Tuesday, March 20, 2012

Translating Technical Manuals: What are they? What are they used for?

By João Roque Dias, CT
Technical Translator

Lisbon – Portugal

Edited by Peter Ingham
Lisbon – Portugal

So, what are technical manuals?

They are not some literary work with a few technical buzzwords. They’re simply a roadmap for the user of the system they refer to. Their purpose is to convey information. Remember: you don’t read technical manuals for pleasure; you USE technical manuals because you NEED TO KNOW what they tell you. The translators of technical manuals must keep this in perspective. Otherwise, they become useless pieces of cheap literature.

Who writes technical manuals?

Professional technical writers with in-depth knowledge of the subject matter, impeccable writing skills, and an excellent command of the “manual style.” Or, at least, that’s who should write them. Reality is a bit different:

  • Some know little about the subject and get the user confused about what to do and not to do
  • Some are still learning how to write
  • “Style” is reduced to a boring repetition of warning sentences and a mix of technical and legal words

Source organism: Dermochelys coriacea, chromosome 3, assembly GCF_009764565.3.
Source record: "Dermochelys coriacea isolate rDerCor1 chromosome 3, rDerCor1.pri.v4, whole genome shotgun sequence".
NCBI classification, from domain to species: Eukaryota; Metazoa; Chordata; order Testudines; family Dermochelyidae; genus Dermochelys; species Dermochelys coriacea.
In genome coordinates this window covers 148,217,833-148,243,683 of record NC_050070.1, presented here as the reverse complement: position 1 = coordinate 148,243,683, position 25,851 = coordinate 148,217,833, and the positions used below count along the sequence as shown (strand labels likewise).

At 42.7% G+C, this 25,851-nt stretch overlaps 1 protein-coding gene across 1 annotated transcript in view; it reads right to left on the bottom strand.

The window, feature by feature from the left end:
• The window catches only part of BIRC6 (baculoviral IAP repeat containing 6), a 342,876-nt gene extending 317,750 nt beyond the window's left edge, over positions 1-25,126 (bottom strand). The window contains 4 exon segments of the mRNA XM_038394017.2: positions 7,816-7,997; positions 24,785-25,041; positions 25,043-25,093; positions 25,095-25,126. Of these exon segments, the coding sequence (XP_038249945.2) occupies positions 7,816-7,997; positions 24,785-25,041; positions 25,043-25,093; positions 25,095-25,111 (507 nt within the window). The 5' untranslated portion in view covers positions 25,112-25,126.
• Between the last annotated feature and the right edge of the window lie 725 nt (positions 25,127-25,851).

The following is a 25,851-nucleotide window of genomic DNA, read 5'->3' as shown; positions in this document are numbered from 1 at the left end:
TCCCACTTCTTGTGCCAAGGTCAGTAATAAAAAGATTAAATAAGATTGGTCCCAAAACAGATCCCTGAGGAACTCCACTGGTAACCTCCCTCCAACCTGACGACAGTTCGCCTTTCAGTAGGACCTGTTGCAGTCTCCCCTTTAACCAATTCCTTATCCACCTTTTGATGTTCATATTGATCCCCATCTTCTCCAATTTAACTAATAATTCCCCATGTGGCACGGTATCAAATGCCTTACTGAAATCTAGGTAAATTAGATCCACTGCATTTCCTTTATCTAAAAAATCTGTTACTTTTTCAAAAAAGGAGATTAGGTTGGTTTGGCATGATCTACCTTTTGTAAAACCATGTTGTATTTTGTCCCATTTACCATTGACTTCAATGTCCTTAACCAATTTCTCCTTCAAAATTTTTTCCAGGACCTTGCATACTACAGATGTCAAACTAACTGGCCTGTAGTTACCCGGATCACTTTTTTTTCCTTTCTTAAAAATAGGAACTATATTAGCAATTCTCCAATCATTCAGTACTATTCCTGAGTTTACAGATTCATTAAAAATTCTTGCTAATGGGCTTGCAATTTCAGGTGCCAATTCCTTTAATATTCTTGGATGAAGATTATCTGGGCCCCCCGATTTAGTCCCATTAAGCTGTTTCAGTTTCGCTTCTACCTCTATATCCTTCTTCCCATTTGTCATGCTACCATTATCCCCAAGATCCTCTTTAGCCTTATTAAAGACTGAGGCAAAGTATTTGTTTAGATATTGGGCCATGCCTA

Who translates technical manuals?

You’re right! Professional technical translators with a deep knowledge of the subject matter, impeccable writing skills and an excellent command of the “manual style.” Again, at least, that’s who should translate them. In the real world, however:

  • Some translators have no idea of what they’re translating…
  • Basic technical concepts (that should show in the translated text) are simply left out
  • “Style” is reduced to a simple “word by word translation” (the dictionary translation syndrome)

I have a manual to translate. Now what?

Do you know the subject matter? How well? If you’re unfamiliar with the subject matter and if to get well into it seems impossible or impracticable, be honest and don’t accept the assignment. You’ll save your client and yourself a lot of trouble and embarrassment.

I know the subject matter, and I still have the manual to translate. Any clues?

Read it! From top to bottom! Period. Outside the environment where the manual was produced, you’re probably the first person to read it. Everything in it has to make sense to you. Everything! Otherwise, how are you going to convey to others who speak your language the “meat” of the manual?

OK! I’ve read it. Now what?

Establish the style of your translation. Which may be different from the one used in the source copy:

  • An “informal” style may not translate well into your mother tongue
  • Use the infinitive or the imperative form, as appropriate or customary in the technical world of the destination country of the manual
  • Get familiar with the world where the manual is going to be used: the “sales office” of the source copy may have to become the “representative” or the “dealer” in your translation